A Larry Elder supporter holds a sticker in Norwalk on July 13, 2021.
A Larry Elder supporter holds a sticker in Norwalk on July 13.
(Pablo Unzueta for CalMatters)
Civic Life

Larry Elder’s outspoken conservative radio rhetoric is under scrutiny in recall election

Larry Elder leapfrogs the others vying to replace Gavin Newsom as California’s governor in the Sept. 14 recall election, with provocative stances from firing teachers to downplaying the danger of secondhand smoke.

He has on occasion fueled climate change skepticism, depicting global warming as a “crock” and a “myth.” He said the medical establishment and “professional victims” have overblown the danger from secondhand tobacco smoke.

He offered no pushback when a doctor called into his nationally syndicated radio show last month to suggest that COVID-19 vaccines were dangerous and didn’t object when the physician then implied that Bill Gates might have backed the “experimental” immunizations as a form of “population control.”

Larry Elder created a platform for those views in a more than 30-year career in the media, epitomizing the convention-defying persona that has helped him seemingly leapfrog other candidates in the race to replace California Gov. Gavin Newsom in next month’s recall election.

On issues such as smoking, climate change and the best ways to treat COVID-19, he has sometimes given airtime to views outside the mainstream, simultaneously inspiring those who say he would be a maverick leader and alarming others who say his brand of libertarianism is too extreme for California.

Those conflicting realities have leapt to the fore, less than a month after the talk radio host entered the recall race and as journalists and rivals begin to dive into Elder’s three-decade record on the radio, as well as his books, newsletters and social media pronouncements.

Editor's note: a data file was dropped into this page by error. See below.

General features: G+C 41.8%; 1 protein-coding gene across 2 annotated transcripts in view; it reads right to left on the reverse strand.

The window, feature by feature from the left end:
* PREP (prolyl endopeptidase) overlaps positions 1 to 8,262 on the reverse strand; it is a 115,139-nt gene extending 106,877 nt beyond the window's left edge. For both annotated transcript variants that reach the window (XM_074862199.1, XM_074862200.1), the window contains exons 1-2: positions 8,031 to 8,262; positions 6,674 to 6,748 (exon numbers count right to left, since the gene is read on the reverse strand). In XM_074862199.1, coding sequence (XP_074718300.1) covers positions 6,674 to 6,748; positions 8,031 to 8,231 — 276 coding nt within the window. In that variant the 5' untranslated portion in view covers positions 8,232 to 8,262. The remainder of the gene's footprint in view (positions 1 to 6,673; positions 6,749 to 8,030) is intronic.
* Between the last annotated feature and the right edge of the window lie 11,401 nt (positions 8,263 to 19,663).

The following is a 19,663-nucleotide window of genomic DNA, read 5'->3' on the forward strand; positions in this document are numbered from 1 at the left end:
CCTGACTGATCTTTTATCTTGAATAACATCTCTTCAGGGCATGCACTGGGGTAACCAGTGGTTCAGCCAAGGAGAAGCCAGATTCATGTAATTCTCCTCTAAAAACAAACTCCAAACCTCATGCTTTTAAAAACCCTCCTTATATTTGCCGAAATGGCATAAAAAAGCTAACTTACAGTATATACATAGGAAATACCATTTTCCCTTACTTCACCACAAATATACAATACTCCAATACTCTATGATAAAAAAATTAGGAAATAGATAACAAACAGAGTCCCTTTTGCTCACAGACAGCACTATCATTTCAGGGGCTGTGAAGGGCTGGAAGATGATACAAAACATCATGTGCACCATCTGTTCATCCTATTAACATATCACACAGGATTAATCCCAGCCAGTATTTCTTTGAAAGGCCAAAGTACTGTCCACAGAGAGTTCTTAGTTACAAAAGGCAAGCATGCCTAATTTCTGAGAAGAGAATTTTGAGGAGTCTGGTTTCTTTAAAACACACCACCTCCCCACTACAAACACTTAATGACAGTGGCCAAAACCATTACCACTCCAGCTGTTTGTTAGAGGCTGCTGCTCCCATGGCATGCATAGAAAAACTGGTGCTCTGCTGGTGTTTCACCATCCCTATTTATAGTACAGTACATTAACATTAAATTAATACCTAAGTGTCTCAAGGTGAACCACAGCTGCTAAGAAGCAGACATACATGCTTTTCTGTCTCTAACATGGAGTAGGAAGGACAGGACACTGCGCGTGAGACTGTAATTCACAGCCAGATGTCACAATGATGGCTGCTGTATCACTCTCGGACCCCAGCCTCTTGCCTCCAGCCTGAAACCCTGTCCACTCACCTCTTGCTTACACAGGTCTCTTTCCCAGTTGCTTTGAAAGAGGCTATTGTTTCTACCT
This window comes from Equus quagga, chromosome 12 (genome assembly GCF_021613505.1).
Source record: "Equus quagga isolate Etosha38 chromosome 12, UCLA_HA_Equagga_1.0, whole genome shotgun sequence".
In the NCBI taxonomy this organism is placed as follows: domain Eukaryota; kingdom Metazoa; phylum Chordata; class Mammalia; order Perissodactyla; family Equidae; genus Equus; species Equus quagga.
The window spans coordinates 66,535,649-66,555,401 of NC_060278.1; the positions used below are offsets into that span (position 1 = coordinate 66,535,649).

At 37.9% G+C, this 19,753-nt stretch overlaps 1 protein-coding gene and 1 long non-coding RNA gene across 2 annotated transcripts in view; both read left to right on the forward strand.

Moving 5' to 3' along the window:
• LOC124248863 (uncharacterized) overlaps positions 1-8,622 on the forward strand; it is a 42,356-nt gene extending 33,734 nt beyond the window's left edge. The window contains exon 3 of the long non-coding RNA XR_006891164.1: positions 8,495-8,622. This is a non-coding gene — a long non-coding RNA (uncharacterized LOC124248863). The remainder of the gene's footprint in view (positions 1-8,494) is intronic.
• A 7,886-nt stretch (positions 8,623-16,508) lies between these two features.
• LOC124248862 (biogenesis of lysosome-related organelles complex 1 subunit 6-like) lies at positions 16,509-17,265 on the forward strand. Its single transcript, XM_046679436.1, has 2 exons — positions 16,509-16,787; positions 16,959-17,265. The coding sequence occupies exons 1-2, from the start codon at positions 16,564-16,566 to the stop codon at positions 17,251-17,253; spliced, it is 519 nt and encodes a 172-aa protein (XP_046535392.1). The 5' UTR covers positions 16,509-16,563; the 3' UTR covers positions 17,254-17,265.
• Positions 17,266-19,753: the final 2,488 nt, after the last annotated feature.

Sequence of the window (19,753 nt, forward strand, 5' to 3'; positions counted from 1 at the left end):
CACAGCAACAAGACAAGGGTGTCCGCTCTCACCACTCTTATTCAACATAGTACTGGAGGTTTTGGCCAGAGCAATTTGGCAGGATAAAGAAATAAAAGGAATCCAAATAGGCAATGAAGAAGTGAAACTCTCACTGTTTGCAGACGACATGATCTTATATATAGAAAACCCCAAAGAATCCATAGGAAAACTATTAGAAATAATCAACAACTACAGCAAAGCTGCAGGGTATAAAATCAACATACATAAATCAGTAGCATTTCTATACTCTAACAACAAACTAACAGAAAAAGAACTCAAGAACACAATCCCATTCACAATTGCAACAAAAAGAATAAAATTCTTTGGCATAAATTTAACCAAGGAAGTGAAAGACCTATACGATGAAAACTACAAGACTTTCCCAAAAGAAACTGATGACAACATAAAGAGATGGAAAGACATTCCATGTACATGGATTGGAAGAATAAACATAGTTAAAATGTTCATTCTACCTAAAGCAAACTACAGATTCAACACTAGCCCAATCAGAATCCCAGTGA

Elder is being revealed as someone who has occasionally been comfortable standing outside the scientific consensus on issues such as secondhand smoke and climate change, while fervently promoting dramatic measures to unravel some of the core policies and beliefs of liberal-leaning California.

He has called the U.S. Supreme Court’s Roe vs. Wade decision, which creates a legal right for women to have abortions, “one of the worst decisions that the Supreme Court ever handed down,” called abortion “murder” and said abortion rules should be left to the states.

He said he would have voted against the law that requires employers to offer workers 12 weeks of unpaid leave to bond with new children or to care for family members with medical emergencies. He has rejected the notion that women confront a “glass ceiling” in attempts at career advancement and embraced the libertarian truism that citizens have become too reliant on an overbearing government.

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A recent interview with The Times suggested that his introduction to the California electorate will create even more provocative fodder. Elder implied that he might declare a state of emergency in order to fire “bad” teachers, estimating they make up somewhere between 5% and 7% of the California public school faculty of about 300,000.

He added that he could declare another emergency to “suspend” the California Environmental Quality Act, the law requiring environmental review of building projects. He depicted the law, known as CEQA, as part of a bureaucracy that is “treating contractors and developers like they are criminals.”

Such measures would undoubtedly face monumental legal and political hurdles and almost certainly alienate a large number of Californians. But they would also be sure to thrill those who view Elder — the self-proclaimed “Sage from South-Central” Los Angeles — as a blast of fresh air in a state foggy with liberal “political correctness.”

But it appears that, on at least one topic, he wants to make clear he has moved away from a past view. Elder told opinion editors for the McClatchy newspapers last week: “I do believe in climate change. I do believe our climate is getting warmer.”

Elder would not answer detailed questions and a campaign spokeswoman insisted that many of the past statements and positions highlighted by The Times were not pertinent to the recall.

Recall Newsom volunteer Pat Miller holds up a sign during petition-signing event at SaveMart in Sacramento on Jan. 5, 2021.
Recall Newsom volunteer Pat Miller holds up a sign during a petition-signing event at SaveMart in Sacramento.
(Anne Wernikoff / CalMatters)

“Some involve statements out of context, while others reflect prevailing notions of political bias,” spokeswoman Ying Ma said. “For instance, there is a clear inability [to] comprehend why a talk radio host might want to allow a caller to express views different from his own, or why anyone would consider unconventional assertions presented by reputable researchers.”